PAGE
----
In High Point Solutions Stadium, a quote reins “The Birth of College Football.”
The issue is even, though Rutgers has been around just as long as anyone, their accolades, recruits and records are obsolete in comparison to many of its rivals.
Recently, Rutgers has become a more prominent program with better players who eventually enter the NFL.
Today, we will examine the top five players to play at Rutgers University and compete in the National Football League.
Devin McCourty, RU class of 2010, is fifth on the list if only for the fact that he has been in the league for two years.
McCourty was a two time All-Big East Academic selection and a 2009 All-Big East performer. Months later, he was drafted 27th overall by the New England Patriots.
In his first year, McCourtey garnered Pro Bowl and All-Pro accolades totaling 82 tackles, one sack, two forced fumbles and seven interceptions.
This past season, due to his early success, his numbers decline slightly just because he was performing at such a high level. He finished the year with 87 tackles and two picks.
With the possibility of winning a Super Bowl ring, McCourtey could rise on this list in the near future. He is a young talent with plenty of years ahead of him to become one of the best.
Gary Brackett, RU class of 2003, began his career as a Scarlet Knight walk-on. Four years later, he was the team’s defensive MVP and team captain.
Brackett went undrafted but was later signed as a free agent by the Indianapolis Colts.
Brackett wasn’t a starter his first two years but still saw significant playing time. In his first full-year as a starter in 2005, he recorded 127 tackles, one sack and nabbed three interceptions.
The following year he was named one of the team’s captains and helped lead the Colts to a Super Bowl win against the Bears.
His production has still been one of the best on the unit, minus this year due to injury. Overall, Brackett has amassed 709 tackles, four sacks, four forced fumbles, three fumble recoveries and 12 INTs.
Gary Brackett is also a recipient of the 2009 Arthur S. Arkush Humanitarian Award.
Shaun O’Hara, RU class of 2000, was a key member and anchor of the Rutgers’ offensive line for years.
After graduation, he went undrafted but was later signed by the Cleveland Browns where he played in 38 of 54 games, including starting 34 games in a row .
After Cleveland, he signed a three-year deal with the New York Giants where he developed an infection that almost cost him his career. After recovery, O’Hara played a major role in the growth of the G-Men’s offensive line.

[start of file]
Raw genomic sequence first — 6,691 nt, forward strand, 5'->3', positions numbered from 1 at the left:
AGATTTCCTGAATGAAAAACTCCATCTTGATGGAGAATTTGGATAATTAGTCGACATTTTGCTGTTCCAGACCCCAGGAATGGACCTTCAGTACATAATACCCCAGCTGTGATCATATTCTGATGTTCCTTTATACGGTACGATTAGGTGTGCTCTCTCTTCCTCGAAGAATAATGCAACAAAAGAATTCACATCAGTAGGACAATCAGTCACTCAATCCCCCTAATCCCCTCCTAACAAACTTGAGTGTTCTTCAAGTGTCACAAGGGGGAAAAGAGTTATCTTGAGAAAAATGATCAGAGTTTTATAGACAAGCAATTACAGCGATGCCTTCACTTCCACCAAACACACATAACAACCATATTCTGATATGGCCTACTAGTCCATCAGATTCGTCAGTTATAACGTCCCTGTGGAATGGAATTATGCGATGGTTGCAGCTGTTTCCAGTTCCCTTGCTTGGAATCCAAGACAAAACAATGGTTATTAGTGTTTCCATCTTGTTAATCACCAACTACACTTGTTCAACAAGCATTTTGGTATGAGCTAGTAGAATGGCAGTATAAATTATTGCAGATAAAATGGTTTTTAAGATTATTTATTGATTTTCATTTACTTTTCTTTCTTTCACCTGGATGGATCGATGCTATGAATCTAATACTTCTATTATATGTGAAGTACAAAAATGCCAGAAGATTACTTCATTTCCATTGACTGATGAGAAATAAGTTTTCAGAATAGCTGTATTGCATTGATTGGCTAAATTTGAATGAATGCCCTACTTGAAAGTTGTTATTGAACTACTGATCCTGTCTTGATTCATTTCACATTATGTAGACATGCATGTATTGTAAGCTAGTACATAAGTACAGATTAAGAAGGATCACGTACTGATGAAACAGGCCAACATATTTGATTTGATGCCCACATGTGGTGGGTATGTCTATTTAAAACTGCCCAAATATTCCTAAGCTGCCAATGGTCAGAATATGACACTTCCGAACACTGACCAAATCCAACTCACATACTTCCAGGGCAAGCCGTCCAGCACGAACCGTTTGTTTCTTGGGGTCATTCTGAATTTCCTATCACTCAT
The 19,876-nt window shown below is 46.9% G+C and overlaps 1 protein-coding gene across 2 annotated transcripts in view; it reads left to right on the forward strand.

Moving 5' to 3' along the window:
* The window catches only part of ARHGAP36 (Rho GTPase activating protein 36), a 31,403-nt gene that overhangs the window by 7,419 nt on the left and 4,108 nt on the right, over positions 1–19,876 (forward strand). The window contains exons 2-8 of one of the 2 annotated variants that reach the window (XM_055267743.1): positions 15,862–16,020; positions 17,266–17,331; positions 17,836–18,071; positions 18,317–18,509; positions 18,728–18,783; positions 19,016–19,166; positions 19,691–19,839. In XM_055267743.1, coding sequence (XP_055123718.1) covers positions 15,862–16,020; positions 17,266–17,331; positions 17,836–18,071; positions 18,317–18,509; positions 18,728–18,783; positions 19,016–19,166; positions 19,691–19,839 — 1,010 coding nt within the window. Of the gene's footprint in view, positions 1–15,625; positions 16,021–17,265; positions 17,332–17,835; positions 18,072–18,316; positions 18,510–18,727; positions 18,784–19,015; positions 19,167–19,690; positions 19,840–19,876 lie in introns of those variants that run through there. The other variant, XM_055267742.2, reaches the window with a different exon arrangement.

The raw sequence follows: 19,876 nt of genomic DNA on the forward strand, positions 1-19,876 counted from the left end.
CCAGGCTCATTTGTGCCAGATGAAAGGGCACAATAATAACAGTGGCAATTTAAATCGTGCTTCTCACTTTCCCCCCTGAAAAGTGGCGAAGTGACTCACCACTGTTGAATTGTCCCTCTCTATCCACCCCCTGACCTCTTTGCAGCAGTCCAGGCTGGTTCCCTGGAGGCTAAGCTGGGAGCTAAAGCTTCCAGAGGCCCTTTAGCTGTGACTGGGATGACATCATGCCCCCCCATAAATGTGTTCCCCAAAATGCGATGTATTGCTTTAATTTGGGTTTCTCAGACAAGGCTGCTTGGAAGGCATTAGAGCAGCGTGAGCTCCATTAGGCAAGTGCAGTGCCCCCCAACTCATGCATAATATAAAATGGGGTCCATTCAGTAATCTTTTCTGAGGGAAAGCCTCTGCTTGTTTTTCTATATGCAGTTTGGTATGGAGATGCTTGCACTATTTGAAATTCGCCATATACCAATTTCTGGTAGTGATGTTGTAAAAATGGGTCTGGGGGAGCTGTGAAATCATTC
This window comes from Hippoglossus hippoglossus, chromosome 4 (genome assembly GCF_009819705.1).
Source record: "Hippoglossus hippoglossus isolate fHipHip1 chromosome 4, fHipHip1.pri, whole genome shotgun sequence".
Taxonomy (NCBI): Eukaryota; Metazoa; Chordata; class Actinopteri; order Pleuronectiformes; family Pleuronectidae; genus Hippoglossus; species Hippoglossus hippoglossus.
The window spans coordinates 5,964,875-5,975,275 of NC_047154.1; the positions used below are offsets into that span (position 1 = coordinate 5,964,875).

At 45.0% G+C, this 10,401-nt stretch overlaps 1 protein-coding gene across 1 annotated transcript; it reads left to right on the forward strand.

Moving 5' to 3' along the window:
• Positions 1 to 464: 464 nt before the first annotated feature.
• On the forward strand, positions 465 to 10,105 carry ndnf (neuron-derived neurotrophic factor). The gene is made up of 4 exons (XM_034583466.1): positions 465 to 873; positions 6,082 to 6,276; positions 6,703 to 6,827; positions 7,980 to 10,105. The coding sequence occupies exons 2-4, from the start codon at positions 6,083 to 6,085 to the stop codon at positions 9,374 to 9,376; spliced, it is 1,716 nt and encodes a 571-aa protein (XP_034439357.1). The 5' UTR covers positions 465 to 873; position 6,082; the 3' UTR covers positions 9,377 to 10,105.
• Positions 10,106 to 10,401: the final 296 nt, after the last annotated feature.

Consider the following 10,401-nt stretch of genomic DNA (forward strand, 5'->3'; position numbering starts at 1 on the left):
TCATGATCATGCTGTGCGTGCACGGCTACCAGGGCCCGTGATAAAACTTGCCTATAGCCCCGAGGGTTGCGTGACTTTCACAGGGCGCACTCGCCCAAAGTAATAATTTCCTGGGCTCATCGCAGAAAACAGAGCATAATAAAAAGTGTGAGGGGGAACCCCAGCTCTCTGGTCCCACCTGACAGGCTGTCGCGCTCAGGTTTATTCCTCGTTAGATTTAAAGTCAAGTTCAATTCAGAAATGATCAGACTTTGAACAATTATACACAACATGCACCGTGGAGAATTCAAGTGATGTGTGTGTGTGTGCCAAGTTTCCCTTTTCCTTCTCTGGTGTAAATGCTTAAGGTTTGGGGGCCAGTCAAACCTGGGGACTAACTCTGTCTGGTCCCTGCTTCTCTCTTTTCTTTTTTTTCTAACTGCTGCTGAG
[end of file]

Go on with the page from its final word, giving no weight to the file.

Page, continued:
He was center and one of the team captains in their 2007 Super Bowl winning season season.
For his career, O’Hara has played in 151 games, including 135 starts. He was a three-time Pro Bowl selection (08-10), a 2008 All-Pro selection and a Super Bowl Champion.
Sean was 2005 Giants Man of the Year for his work with the community and was honored by the American Ireland Fund in 2009 as being a successful Irish-American figure.
Ray Rice was drafted in 2008 by the Baltimore Ravens in the second round.
At Rutgers his accomplishments are endless: two time All-Big East performer, a two time Maxwell award finalist, a Sporting News Freshman All-American, a 2007 All-American and Doak Walker Award finalist.
During his first year as a Raven, Rice sat behind starter Willis McGahee. Rice accumulated 454 yards on 107 carries but no touchdowns.
The following year he was named the starter and excelled. Since then, Rice has had no fewer than 1,200 yards and five rushing TDs. He has also had at least 60 receptions and 500+ yards.
For his career, Rice has totaled 4,377 yards and 24 TDs. He’s grabbed 250 balls for 2,235 yards and has become a key contributor for the offense. He is a two-time Pro Bowl selection (’09, ’11) and two-time All Pro (’09, ’11) selection.
Rice should continue to flourish in this offense and should be one of the best when it is all said and done. Easy choice for number two, but not quite number one…
I’m sure most of you are expecting a name such as Ray Rice, but not here.
Deron Cherry played for the Scarlet Knights and went undrafted in 1981. That season and next, Cherry only played in a total of 20 games, registering only one interception and recording limited tackles.
That all changed in 1983, when the legend of Deron Cherry was made.
In five of 11 seasons, he recorded at least seven interceptions (7,7,7,9,7) and he became one of the NFL's elite safeties.
For his career, Cherry finished with 50 interceptions and 3.5 sacks. He was named to six Pro Bowls (83-88), three first-team All-Pro selections (’84, ’86, ’88), 1986 Defensive Player of the Year and most honorable of all the 1980’s All-Decade team.
Cherry was a pioneer of sorts in creating the mold for the free safety position. Many Rutgers brethren forget about this guy because of his age, but his accolades speak for themselves.
As you can see Rutgers has produced some of the league’s best. Some other names could include: Anthony Davis, Brian Leonard, Tyronne Stowe, LJ Smith and Kenny Britt.
This list is pretty good and hopefully can improve as the years pass. Coach Greg Schiano recruits talented players and now has to put it all together on the field.
If that happens, Rutgers can and will be elite.